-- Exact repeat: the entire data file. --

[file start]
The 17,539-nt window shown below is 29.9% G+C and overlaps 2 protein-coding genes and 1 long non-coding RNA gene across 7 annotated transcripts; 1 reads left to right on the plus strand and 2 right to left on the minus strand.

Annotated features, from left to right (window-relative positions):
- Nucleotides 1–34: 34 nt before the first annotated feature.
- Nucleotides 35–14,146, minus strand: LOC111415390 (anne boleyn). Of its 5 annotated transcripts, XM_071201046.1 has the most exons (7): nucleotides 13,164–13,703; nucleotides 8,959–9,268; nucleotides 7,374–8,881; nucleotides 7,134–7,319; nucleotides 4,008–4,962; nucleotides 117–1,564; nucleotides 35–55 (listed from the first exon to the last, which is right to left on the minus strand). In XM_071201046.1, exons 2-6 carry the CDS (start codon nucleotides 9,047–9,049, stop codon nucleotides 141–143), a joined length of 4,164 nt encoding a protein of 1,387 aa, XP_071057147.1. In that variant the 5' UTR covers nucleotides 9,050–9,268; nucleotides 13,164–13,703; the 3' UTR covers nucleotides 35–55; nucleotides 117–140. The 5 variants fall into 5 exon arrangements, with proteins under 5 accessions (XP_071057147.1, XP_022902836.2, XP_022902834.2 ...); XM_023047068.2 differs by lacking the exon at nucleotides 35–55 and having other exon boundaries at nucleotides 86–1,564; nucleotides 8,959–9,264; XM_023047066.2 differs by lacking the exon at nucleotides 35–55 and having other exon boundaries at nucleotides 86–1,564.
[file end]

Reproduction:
The 17,539-nt window shown below is 29.9% G+C and overlaps 2 protein-coding genes and 1 long non-coding RNA gene across 7 annotated transcripts; 1 reads left to right on the plus strand and 2 right to left on the minus strand.

Annotated features, from left to right (window-relative positions):
- Nucleotides 1–34: 34 nt before the first annotated feature.
- Nucleotides 35–14,146, minus strand: LOC111415390 (anne boleyn). Of its 5 annotated transcripts, XM_071201046.1 has the most exons (7): nucleotides 13,164–13,703; nucleotides 8,959–9,268; nucleotides 7,374–8,881; nucleotides 7,134–7,319; nucleotides 4,008–4,962; nucleotides 117–1,564; nucleotides 35–55 (listed from the first exon to the last, which is right to left on the minus strand). In XM_071201046.1, exons 2-6 carry the CDS (start codon nucleotides 9,047–9,049, stop codon nucleotides 141–143), a joined length of 4,164 nt encoding a protein of 1,387 aa, XP_071057147.1. In that variant the 5' UTR covers nucleotides 9,050–9,268; nucleotides 13,164–13,703; the 3' UTR covers nucleotides 35–55; nucleotides 117–140. The 5 variants fall into 5 exon arrangements, with proteins under 5 accessions (XP_071057147.1, XP_022902836.2, XP_022902834.2 ...); XM_023047068.2 differs by lacking the exon at nucleotides 35–55 and having other exon boundaries at nucleotides 86–1,564; nucleotides 8,959–9,264; XM_023047066.2 differs by lacking the exon at nucleotides 35–55 and having other exon boundaries at nucleotides 86–1,564.